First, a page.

Down syndrome is a genetic disorder caused by abnormal chromosomes, but can animals get down syndrome like humans? Here's the 411 on animals with down syndrome.
For anyone who remembers the animals with down syndrome "trend" on the internet a few years ago (just a quick search online will bring you many listicles and images of said animals), might remember Kenny the White Tiger or Otto the kitten, animals made internet-famous by people claiming that these mammals suffer from down syndrome.
What is Down Syndrome?
Down syndrome is a genetic disorder that's caused by abnormal cell division, resulting in an extra copy of chromosome 21. Cells are where chromosomes are contained, and typically, people are born with 23 pairs of chromosomes -- with half inherited from the mother and the other half from the father.
The Mayo Clinic tells us about this chromosomal abnormality:
"Down syndrome is a genetic disorder caused when abnormal cell division results in an extra full or partial copy of chromosome 21. This extra genetic material causes the developmental changes and physical features of Down syndrome."
Simply said: humans with this chromosomal defect may have an extra or partial human chromosome 21. Down Syndrome is also referred to as Trisomy 21.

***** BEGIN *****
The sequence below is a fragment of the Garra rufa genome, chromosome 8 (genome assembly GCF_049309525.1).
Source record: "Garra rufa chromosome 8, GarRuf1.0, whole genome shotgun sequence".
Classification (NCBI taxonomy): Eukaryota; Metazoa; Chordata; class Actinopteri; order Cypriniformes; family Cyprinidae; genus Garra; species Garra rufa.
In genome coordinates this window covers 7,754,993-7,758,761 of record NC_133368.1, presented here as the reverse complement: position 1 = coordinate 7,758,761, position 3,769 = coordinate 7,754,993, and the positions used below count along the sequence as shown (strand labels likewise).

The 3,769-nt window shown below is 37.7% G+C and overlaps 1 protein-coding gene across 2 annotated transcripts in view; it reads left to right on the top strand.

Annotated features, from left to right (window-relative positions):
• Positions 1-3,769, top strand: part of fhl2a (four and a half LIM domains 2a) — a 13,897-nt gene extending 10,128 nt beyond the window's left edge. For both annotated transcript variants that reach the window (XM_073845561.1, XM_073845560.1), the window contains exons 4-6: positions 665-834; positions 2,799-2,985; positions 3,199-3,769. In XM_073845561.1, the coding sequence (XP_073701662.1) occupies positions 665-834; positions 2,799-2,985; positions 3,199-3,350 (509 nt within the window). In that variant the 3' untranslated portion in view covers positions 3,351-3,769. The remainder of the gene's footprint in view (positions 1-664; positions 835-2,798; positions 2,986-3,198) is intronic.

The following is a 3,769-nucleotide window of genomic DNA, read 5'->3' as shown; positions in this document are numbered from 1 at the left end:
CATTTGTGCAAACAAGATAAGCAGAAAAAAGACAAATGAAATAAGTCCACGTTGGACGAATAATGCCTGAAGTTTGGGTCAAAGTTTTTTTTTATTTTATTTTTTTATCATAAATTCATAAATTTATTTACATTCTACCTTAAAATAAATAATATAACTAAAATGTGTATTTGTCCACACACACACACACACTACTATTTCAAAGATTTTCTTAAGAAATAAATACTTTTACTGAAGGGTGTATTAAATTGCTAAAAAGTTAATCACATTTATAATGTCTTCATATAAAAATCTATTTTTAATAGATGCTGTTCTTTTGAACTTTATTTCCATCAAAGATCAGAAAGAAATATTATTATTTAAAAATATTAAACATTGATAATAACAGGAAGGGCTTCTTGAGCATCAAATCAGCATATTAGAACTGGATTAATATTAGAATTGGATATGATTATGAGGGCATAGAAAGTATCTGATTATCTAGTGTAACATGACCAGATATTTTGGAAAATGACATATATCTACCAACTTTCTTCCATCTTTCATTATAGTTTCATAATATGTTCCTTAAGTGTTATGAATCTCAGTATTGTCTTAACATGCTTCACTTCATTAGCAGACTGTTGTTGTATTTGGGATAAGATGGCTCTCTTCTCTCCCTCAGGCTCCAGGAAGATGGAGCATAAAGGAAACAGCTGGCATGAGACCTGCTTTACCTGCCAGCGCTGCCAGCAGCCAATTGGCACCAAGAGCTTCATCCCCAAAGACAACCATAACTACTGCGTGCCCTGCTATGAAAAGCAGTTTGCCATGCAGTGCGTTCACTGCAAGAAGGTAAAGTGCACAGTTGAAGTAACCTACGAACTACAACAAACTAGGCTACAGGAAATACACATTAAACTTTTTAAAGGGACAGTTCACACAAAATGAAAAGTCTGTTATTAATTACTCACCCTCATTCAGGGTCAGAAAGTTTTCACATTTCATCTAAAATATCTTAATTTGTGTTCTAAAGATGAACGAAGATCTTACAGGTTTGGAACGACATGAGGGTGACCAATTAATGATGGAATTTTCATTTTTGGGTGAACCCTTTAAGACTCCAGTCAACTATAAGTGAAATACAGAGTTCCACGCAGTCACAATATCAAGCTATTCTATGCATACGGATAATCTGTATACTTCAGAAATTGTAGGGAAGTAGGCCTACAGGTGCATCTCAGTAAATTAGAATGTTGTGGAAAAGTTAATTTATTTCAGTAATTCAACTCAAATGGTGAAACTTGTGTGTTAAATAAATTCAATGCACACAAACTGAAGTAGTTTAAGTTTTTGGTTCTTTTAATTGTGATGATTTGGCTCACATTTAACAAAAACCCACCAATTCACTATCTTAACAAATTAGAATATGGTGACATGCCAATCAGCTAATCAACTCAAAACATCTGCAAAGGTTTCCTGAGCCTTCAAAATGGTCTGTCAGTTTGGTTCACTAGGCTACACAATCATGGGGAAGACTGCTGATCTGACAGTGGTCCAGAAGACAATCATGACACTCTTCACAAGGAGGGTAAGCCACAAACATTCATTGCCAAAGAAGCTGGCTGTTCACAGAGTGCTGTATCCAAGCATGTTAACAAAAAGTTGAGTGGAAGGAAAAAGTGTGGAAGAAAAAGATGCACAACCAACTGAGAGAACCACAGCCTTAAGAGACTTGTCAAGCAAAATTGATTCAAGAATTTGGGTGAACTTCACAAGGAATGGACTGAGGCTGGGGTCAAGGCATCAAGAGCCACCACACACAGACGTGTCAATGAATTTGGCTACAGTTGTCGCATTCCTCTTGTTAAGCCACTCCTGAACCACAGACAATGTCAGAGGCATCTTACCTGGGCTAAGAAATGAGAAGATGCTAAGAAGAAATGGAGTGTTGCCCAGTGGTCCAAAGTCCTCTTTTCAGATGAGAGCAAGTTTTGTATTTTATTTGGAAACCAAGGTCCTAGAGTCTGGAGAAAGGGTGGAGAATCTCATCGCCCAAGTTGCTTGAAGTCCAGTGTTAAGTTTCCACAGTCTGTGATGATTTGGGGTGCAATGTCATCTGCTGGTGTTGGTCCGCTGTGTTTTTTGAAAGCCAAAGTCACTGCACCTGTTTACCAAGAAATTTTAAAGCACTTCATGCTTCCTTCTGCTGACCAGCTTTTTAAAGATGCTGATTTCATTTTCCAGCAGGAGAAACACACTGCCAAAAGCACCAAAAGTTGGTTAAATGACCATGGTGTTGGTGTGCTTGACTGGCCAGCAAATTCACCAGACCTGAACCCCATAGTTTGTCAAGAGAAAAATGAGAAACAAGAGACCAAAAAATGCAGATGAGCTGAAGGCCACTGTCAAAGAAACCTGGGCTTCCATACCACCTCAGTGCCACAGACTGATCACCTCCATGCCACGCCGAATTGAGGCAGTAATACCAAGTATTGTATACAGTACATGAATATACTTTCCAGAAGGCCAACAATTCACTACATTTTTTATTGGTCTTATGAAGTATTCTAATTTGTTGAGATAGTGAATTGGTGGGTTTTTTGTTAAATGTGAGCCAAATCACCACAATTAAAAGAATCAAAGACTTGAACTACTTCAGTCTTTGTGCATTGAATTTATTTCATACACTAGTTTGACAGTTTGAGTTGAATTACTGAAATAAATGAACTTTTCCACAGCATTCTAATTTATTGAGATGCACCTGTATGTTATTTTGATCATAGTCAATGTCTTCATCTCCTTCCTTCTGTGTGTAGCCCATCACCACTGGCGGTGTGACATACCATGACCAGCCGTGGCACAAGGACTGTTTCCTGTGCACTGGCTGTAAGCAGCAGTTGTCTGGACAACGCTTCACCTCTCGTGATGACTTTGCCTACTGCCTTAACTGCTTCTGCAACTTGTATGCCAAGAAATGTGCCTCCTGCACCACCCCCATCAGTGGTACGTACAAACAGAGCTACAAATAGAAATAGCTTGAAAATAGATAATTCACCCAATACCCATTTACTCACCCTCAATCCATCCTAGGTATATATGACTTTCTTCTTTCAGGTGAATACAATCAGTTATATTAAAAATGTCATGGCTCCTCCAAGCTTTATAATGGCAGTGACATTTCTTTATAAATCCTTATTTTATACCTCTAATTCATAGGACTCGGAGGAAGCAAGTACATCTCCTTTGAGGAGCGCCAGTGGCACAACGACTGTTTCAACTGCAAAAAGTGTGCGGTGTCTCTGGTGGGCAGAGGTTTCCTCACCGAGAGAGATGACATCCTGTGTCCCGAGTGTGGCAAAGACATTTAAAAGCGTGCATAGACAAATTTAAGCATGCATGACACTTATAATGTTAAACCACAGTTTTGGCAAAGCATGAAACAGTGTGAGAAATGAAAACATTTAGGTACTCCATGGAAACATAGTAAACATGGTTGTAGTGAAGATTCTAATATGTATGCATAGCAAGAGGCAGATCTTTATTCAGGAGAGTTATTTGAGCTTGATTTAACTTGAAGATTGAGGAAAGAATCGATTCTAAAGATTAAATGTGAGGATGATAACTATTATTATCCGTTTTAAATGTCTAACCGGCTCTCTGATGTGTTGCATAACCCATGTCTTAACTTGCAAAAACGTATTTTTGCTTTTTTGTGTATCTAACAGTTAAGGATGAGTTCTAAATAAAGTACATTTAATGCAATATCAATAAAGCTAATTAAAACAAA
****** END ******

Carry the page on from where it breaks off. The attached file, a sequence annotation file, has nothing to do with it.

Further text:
Can Animals Have Down Syndrome?
The short answer is no.
Because the genome structure between humans and animals are so distinctly different, it's hard to say that the duplication of chromosomes would have the same outcomes on animals like in human down syndrome. For one, humans have 23 sets of chromosomes while dogs have 39 and cats have 19.
That being said, primates like chimpanzees are the only animal known to have chromosomal abnormalities that can somewhat resemble human down syndrome. Chimps have 24 pairs of chromosomes compared to the 23 in humans.
However, there are scientists using genetically-engineered animal models, such as mouse models, to conduct deeper research on Down Syndrome. While it's very likely that animals with down syndrome is just fiction, conditions like genetic mutations and inbreeding (like in the case of Kenny, a falsely-claimed tiger with down syndrome rescued in 2002 by the Turpentine Creek Wildlife Reserve) can present themselves with symptoms like down syndrome. According to PetMD, there are several health conditions that may present physical characteristics, like poor muscle tone, that resembles down syndrome.
If you suspect you have a special needs animal, make sure you speak with your vet.
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